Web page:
However, the arrival of chains is complicated. Chains have been key to bringing diners online but the economics are more challenging since lower Average Order Values (AOVs) make it more difficult to deliver food profitably.

Although fast food is the largest segment of the restaurant industry, it is also the most price-sensitive, with two-thirds of transactions under $6-7 per person. In addition, chains have the muscle to pressure aggregator “take rates,” which are the percentage of the transaction that the aggregator retains as revenue. 

Questions on Profitability

The other challenge is that leading aggregators continue to use aggressive discounts and free delivery to lure diners. “While our data show this makes sense strategically since promotions and deals play a role in 58% of diners’ decision-making, it’s also leading to negative earnings in every region except New York,” says Nowak.

The AlphaWise survey found that younger, digitally adept diners ages 18-34 are the top users of delivery aggregators—but they’re also the most promotion-sensitive, with 63% checking for promotions and deals before ordering or only ordering with a promotion.  

Aggregators have also struggled to create platform exclusivity. Overall, only 36% of diners are exclusive to one platform, preferring to follow deals or free delivery, inviting a question on whether the promotional spend results in greater favorability for any one app.

Thinking Rationally

What will drive the profitability of food aggregators? Nowak says a more rational environment is key, namely a decline in private players’ willingness to aggressively spend to order to acquire customers. This will require lower promo and advertising intensity and greater efficiencies, which would lead to more deliveries per courier per hour.

Another potential cost saver could be drone and autonomous delivery. Nowak estimates that every 1% of autonomous food deliveries, through drones or other devices, could lead to a slightly more than 1% increase in company-wide earnings, and could possibly cut delivery times. One aggregator/chain team up has been testing the use of drones to deliver food to a designated landing site for expedited delivery from delivery person to the customer with the aim of decreasing delivery times to under ten minutes.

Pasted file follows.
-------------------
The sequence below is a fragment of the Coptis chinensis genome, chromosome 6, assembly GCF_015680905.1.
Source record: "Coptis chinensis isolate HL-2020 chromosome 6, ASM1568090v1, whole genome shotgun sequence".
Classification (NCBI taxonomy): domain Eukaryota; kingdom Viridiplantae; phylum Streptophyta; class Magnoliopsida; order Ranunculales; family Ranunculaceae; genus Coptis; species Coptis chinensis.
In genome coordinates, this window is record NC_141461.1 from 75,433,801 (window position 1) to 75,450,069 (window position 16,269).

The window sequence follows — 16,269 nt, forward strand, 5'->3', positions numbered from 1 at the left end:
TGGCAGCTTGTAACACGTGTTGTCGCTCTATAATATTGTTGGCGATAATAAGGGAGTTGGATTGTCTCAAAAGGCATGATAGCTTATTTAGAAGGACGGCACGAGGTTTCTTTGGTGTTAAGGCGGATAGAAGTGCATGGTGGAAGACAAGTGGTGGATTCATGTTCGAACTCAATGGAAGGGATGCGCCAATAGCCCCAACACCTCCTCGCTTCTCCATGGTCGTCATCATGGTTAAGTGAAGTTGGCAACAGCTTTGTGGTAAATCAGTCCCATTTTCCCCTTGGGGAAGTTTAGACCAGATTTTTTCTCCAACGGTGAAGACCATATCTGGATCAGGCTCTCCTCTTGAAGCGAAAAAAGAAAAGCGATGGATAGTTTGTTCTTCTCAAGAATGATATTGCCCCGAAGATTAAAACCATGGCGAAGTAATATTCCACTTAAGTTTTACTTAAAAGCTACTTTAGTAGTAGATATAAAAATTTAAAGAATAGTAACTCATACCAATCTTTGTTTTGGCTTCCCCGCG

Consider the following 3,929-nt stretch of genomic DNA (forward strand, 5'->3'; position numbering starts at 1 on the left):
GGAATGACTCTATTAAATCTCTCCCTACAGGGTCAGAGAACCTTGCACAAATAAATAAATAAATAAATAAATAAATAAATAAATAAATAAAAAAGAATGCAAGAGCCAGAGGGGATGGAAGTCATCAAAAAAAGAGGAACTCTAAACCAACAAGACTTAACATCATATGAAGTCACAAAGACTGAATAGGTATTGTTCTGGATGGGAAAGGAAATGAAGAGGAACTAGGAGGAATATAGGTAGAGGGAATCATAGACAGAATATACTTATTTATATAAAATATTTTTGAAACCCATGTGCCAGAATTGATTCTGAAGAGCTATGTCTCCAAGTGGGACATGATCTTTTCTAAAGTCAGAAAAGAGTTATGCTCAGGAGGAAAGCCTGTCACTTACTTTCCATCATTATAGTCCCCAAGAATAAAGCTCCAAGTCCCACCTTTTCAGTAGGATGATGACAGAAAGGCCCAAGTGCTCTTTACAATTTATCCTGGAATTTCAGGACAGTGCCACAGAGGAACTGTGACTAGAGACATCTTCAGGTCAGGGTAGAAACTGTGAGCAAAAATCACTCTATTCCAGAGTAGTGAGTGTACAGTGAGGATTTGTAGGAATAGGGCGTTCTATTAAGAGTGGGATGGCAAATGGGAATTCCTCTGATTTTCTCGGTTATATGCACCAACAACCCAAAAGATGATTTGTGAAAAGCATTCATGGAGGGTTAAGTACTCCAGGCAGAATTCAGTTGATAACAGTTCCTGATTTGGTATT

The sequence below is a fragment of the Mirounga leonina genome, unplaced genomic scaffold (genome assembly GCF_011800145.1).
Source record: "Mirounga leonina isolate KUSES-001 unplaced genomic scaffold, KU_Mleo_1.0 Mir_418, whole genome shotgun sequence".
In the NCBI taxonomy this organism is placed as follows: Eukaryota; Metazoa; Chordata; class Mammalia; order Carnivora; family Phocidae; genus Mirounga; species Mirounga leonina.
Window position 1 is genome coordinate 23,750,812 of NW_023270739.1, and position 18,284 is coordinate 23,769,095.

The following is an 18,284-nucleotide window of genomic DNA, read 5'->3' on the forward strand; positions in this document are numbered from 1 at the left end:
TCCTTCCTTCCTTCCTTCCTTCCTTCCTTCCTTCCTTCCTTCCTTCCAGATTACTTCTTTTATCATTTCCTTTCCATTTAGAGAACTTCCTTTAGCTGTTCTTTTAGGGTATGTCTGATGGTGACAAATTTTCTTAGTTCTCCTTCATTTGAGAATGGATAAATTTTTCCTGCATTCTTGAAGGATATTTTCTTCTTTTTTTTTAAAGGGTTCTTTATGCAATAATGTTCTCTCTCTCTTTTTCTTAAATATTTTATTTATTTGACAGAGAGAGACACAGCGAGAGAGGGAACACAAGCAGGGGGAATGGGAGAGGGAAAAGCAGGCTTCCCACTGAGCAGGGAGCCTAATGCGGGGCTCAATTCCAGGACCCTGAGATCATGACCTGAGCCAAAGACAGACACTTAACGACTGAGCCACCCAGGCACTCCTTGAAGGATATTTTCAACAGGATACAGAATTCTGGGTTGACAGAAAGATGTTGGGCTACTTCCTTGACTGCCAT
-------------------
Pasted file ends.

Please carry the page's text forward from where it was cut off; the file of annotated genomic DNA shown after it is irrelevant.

Consolidation in the industry could also narrow the competition and help usher in a détente in the cash-burning promotions war. Last year some of the top players in the U.S. market discussed various merger permutations, however no progress came from the discussions according to news reports. Globally, however, other regions have already seen moves toward consolidation with a number of mergers and acquisitions between aggregators.

The Restaurant Perspective

Finally, there are the restaurants themselves. Although almost every chain has now added delivery, only a few can point to demonstrable sales lifts—so far. That said, previous attempts at self-delivery for chains have been mixed. As popularity of chain food delivery continues to grow, aggregators allow restaurants to tap new customers and new occasions—and through a relatively low-risk model for the chains themselves.

For more Morgan Stanley Research on online food delivery, ask your Morgan Stanley representative or Financial Advisor for the full report, “U.S. Online Food Delivery: How Will the Next Five Years Be Delivered?" (Nov 12, 2019). Plus, more Ideas from Morgan Stanley thought leaders.